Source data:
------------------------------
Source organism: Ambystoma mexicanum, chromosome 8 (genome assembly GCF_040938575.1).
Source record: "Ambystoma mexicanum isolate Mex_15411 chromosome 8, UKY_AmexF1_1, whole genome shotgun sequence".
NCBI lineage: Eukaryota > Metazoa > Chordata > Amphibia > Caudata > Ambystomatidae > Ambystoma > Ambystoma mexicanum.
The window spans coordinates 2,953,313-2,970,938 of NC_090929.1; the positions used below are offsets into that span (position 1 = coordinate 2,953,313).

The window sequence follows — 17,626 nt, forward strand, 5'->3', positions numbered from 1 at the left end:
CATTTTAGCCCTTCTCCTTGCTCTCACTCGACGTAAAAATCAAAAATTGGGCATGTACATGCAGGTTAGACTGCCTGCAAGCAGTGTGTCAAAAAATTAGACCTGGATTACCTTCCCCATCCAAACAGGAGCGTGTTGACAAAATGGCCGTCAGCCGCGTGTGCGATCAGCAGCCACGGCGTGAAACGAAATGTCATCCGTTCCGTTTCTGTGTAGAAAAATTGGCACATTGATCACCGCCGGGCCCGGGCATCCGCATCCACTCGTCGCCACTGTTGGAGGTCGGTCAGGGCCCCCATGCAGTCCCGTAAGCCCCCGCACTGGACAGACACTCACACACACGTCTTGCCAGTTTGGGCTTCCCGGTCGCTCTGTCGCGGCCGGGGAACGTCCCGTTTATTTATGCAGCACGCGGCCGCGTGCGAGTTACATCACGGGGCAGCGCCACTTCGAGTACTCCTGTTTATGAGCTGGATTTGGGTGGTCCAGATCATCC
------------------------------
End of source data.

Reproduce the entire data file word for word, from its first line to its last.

Source organism: Ambystoma mexicanum, chromosome 8 (genome assembly GCF_040938575.1).
Source record: "Ambystoma mexicanum isolate Mex_15411 chromosome 8, UKY_AmexF1_1, whole genome shotgun sequence".
NCBI lineage: Eukaryota > Metazoa > Chordata > Amphibia > Caudata > Ambystomatidae > Ambystoma > Ambystoma mexicanum.
The window spans coordinates 2,953,313-2,970,938 of NC_090929.1; the positions used below are offsets into that span (position 1 = coordinate 2,953,313).

The window sequence follows — 17,626 nt, forward strand, 5'->3', positions numbered from 1 at the left end:
CATTTTAGCCCTTCTCCTTGCTCTCACTCGACGTAAAAATCAAAAATTGGGCATGTACATGCAGGTTAGACTGCCTGCAAGCAGTGTGTCAAAAAATTAGACCTGGATTACCTTCCCCATCCAAACAGGAGCGTGTTGACAAAATGGCCGTCAGCCGCGTGTGCGATCAGCAGCCACGGCGTGAAACGAAATGTCATCCGTTCCGTTTCTGTGTAGAAAAATTGGCACATTGATCACCGCCGGGCCCGGGCATCCGCATCCACTCGTCGCCACTGTTGGAGGTCGGTCAGGGCCCCCATGCAGTCCCGTAAGCCCCCGCACTGGACAGACACTCACACACACGTCTTGCCAGTTTGGGCTTCCCGGTCGCTCTGTCGCGGCCGGGGAACGTCCCGTTTATTTATGCAGCACGCGGCCGCGTGCGAGTTACATCACGGGGCAGCGCCACTTCGAGTACTCCTGTTTATGAGCTGGATTTGGGTGGTCCAGATCATCC